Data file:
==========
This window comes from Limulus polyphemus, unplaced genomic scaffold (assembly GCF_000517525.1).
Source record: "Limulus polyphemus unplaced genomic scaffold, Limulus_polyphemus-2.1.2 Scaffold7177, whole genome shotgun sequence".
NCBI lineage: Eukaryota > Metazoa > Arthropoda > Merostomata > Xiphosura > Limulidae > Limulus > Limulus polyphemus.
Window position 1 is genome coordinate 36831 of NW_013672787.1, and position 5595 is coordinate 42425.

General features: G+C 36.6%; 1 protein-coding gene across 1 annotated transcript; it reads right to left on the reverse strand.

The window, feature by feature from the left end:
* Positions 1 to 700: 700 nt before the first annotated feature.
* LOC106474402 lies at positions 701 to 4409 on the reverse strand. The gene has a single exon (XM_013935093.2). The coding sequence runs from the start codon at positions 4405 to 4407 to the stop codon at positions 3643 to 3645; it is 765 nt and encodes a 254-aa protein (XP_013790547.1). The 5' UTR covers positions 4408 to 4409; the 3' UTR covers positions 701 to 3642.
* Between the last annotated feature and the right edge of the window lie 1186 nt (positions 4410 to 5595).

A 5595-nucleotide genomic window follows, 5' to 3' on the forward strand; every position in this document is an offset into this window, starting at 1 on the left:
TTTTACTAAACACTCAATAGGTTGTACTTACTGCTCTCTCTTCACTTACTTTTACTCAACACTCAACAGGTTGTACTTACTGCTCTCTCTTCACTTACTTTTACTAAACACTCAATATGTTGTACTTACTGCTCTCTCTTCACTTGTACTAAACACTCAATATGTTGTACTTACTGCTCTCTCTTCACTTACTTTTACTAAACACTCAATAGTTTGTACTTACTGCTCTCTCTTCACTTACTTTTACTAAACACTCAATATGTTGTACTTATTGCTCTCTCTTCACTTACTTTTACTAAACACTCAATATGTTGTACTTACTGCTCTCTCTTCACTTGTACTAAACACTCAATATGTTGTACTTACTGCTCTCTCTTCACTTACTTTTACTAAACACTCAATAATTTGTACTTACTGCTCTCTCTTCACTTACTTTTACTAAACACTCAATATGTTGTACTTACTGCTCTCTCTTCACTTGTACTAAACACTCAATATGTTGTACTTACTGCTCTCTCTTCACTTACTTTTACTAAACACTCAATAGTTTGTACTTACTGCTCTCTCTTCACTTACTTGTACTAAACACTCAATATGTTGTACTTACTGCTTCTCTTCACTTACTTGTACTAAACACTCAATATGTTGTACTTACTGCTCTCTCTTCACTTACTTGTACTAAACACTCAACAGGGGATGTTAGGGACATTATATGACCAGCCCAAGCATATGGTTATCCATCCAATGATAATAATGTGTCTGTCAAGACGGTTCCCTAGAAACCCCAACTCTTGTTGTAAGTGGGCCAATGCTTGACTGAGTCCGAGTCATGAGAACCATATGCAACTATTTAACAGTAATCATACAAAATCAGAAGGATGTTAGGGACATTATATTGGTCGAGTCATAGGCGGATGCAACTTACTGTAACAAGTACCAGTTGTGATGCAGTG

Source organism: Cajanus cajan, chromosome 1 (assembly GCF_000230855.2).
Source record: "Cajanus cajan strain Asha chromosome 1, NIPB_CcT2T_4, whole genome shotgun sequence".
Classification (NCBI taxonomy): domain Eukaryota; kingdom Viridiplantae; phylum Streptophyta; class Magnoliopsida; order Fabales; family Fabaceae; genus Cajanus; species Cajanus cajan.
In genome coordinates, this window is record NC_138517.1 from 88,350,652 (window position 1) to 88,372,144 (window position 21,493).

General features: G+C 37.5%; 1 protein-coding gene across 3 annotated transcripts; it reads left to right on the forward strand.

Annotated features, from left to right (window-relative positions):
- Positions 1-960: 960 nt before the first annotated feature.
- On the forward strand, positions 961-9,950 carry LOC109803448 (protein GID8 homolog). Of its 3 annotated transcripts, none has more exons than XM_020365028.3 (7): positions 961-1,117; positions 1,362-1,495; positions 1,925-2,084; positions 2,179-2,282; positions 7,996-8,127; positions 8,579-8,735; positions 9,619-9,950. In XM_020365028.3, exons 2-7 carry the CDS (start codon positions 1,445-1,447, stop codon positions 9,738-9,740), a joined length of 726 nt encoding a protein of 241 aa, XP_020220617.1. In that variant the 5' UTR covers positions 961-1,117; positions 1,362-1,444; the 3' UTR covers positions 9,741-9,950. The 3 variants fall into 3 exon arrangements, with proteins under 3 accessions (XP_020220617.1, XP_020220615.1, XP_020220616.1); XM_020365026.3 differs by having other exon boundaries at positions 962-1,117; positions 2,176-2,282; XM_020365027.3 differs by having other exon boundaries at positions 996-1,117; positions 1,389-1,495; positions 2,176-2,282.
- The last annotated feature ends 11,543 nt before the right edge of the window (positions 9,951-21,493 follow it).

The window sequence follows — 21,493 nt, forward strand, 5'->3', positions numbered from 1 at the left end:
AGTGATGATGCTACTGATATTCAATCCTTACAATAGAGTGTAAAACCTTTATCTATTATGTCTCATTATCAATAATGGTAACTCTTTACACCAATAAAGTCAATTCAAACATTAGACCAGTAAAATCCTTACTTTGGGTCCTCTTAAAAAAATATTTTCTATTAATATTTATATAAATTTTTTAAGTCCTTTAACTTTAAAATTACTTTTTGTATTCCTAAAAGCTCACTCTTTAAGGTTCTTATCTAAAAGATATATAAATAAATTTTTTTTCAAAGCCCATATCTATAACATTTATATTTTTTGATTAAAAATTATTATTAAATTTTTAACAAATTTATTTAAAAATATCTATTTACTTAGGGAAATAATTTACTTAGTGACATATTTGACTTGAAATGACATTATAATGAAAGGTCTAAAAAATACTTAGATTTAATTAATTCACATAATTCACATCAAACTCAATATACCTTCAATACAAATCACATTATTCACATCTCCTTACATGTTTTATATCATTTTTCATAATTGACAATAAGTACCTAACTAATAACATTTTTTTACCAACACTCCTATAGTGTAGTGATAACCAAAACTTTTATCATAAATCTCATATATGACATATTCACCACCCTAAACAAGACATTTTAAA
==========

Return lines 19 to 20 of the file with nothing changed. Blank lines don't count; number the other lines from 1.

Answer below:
- On the forward strand, positions 961-9,950 carry LOC109803448 (protein GID8 homolog). Of its 3 annotated transcripts, none has more exons than XM_020365028.3 (7): positions 961-1,117; positions 1,362-1,495; positions 1,925-2,084; positions 2,179-2,282; positions 7,996-8,127; positions 8,579-8,735; positions 9,619-9,950. In XM_020365028.3, exons 2-7 carry the CDS (start codon positions 1,445-1,447, stop codon positions 9,738-9,740), a joined length of 726 nt encoding a protein of 241 aa, XP_020220617.1. In that variant the 5' UTR covers positions 961-1,117; positions 1,362-1,444; the 3' UTR covers positions 9,741-9,950. The 3 variants fall into 3 exon arrangements, with proteins under 3 accessions (XP_020220617.1, XP_020220615.1, XP_020220616.1); XM_020365026.3 differs by having other exon boundaries at positions 962-1,117; positions 2,176-2,282; XM_020365027.3 differs by having other exon boundaries at positions 996-1,117; positions 1,389-1,495; positions 2,176-2,282.
- The last annotated feature ends 11,543 nt before the right edge of the window (positions 9,951-21,493 follow it).